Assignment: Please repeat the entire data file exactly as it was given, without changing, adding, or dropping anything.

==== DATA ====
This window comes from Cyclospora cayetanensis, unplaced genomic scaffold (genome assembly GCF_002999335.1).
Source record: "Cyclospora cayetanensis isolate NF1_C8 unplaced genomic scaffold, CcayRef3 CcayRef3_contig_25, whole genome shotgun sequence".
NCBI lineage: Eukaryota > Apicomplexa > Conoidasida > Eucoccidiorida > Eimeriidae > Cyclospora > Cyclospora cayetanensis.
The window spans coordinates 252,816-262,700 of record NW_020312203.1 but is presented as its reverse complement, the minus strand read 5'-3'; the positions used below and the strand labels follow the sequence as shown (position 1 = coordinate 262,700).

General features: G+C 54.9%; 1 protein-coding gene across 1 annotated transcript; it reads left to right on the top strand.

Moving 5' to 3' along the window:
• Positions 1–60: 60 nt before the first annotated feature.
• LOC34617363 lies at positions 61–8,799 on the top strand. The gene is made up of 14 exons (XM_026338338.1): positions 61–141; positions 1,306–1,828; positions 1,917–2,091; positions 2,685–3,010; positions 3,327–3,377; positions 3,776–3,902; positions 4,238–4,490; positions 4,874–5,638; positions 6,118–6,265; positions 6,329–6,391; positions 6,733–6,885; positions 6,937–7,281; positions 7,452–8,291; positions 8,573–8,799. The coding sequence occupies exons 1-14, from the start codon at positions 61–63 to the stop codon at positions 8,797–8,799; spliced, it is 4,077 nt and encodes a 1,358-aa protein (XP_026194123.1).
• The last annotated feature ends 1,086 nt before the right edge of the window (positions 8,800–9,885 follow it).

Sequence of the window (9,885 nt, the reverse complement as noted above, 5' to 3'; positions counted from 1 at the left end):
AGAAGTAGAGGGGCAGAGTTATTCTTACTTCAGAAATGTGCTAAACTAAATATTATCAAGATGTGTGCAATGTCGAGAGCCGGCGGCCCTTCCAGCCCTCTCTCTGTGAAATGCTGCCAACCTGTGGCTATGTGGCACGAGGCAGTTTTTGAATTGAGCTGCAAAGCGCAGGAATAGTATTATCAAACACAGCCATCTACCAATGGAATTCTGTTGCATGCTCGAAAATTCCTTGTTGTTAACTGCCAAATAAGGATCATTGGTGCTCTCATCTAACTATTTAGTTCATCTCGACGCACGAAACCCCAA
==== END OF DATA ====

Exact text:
This window comes from Cyclospora cayetanensis, unplaced genomic scaffold (genome assembly GCF_002999335.1).
Source record: "Cyclospora cayetanensis isolate NF1_C8 unplaced genomic scaffold, CcayRef3 CcayRef3_contig_25, whole genome shotgun sequence".
NCBI lineage: Eukaryota > Apicomplexa > Conoidasida > Eucoccidiorida > Eimeriidae > Cyclospora > Cyclospora cayetanensis.
The window spans coordinates 252,816-262,700 of record NW_020312203.1 but is presented as its reverse complement, the minus strand read 5'-3'; the positions used below and the strand labels follow the sequence as shown (position 1 = coordinate 262,700).

General features: G+C 54.9%; 1 protein-coding gene across 1 annotated transcript; it reads left to right on the top strand.

Moving 5' to 3' along the window:
• Positions 1–60: 60 nt before the first annotated feature.
• LOC34617363 lies at positions 61–8,799 on the top strand. The gene is made up of 14 exons (XM_026338338.1): positions 61–141; positions 1,306–1,828; positions 1,917–2,091; positions 2,685–3,010; positions 3,327–3,377; positions 3,776–3,902; positions 4,238–4,490; positions 4,874–5,638; positions 6,118–6,265; positions 6,329–6,391; positions 6,733–6,885; positions 6,937–7,281; positions 7,452–8,291; positions 8,573–8,799. The coding sequence occupies exons 1-14, from the start codon at positions 61–63 to the stop codon at positions 8,797–8,799; spliced, it is 4,077 nt and encodes a 1,358-aa protein (XP_026194123.1).
• The last annotated feature ends 1,086 nt before the right edge of the window (positions 8,800–9,885 follow it).

Sequence of the window (9,885 nt, the reverse complement as noted above, 5' to 3'; positions counted from 1 at the left end):
AGAAGTAGAGGGGCAGAGTTATTCTTACTTCAGAAATGTGCTAAACTAAATATTATCAAGATGTGTGCAATGTCGAGAGCCGGCGGCCCTTCCAGCCCTCTCTCTGTGAAATGCTGCCAACCTGTGGCTATGTGGCACGAGGCAGTTTTTGAATTGAGCTGCAAAGCGCAGGAATAGTATTATCAAACACAGCCATCTACCAATGGAATTCTGTTGCATGCTCGAAAATTCCTTGTTGTTAACTGCCAAATAAGGATCATTGGTGCTCTCATCTAACTATTTAGTTCATCTCGACGCACGAAACCCCAA